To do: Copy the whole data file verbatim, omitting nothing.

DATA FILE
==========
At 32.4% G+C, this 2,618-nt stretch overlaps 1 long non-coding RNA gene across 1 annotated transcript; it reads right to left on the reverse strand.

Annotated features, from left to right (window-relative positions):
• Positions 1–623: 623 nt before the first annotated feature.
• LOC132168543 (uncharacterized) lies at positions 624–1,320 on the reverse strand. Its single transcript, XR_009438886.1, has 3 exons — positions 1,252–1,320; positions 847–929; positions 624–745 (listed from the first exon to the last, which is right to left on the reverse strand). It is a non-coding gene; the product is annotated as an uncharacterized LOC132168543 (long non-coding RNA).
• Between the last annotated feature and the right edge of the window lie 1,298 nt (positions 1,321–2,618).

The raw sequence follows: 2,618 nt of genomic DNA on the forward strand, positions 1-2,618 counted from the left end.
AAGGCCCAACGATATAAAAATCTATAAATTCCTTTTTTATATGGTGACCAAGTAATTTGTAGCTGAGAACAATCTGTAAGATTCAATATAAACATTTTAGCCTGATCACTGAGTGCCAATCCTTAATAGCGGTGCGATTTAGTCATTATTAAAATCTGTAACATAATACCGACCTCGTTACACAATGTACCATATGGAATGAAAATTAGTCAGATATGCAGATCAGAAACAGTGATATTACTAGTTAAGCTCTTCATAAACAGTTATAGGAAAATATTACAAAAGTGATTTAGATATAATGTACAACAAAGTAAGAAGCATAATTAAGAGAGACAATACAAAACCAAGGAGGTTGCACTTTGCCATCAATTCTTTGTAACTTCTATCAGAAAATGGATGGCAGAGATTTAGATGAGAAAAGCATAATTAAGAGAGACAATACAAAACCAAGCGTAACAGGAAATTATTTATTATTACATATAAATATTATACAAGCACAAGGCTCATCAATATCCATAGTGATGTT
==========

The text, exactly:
At 32.4% G+C, this 2,618-nt stretch overlaps 1 long non-coding RNA gene across 1 annotated transcript; it reads right to left on the reverse strand.

Annotated features, from left to right (window-relative positions):
• Positions 1–623: 623 nt before the first annotated feature.
• LOC132168543 (uncharacterized) lies at positions 624–1,320 on the reverse strand. Its single transcript, XR_009438886.1, has 3 exons — positions 1,252–1,320; positions 847–929; positions 624–745 (listed from the first exon to the last, which is right to left on the reverse strand). It is a non-coding gene; the product is annotated as an uncharacterized LOC132168543 (long non-coding RNA).
• Between the last annotated feature and the right edge of the window lie 1,298 nt (positions 1,321–2,618).

The raw sequence follows: 2,618 nt of genomic DNA on the forward strand, positions 1-2,618 counted from the left end.
AAGGCCCAACGATATAAAAATCTATAAATTCCTTTTTTATATGGTGACCAAGTAATTTGTAGCTGAGAACAATCTGTAAGATTCAATATAAACATTTTAGCCTGATCACTGAGTGCCAATCCTTAATAGCGGTGCGATTTAGTCATTATTAAAATCTGTAACATAATACCGACCTCGTTACACAATGTACCATATGGAATGAAAATTAGTCAGATATGCAGATCAGAAACAGTGATATTACTAGTTAAGCTCTTCATAAACAGTTATAGGAAAATATTACAAAAGTGATTTAGATATAATGTACAACAAAGTAAGAAGCATAATTAAGAGAGACAATACAAAACCAAGGAGGTTGCACTTTGCCATCAATTCTTTGTAACTTCTATCAGAAAATGGATGGCAGAGATTTAGATGAGAAAAGCATAATTAAGAGAGACAATACAAAACCAAGCGTAACAGGAAATTATTTATTATTACATATAAATATTATACAAGCACAAGGCTCATCAATATCCATAGTGATGTT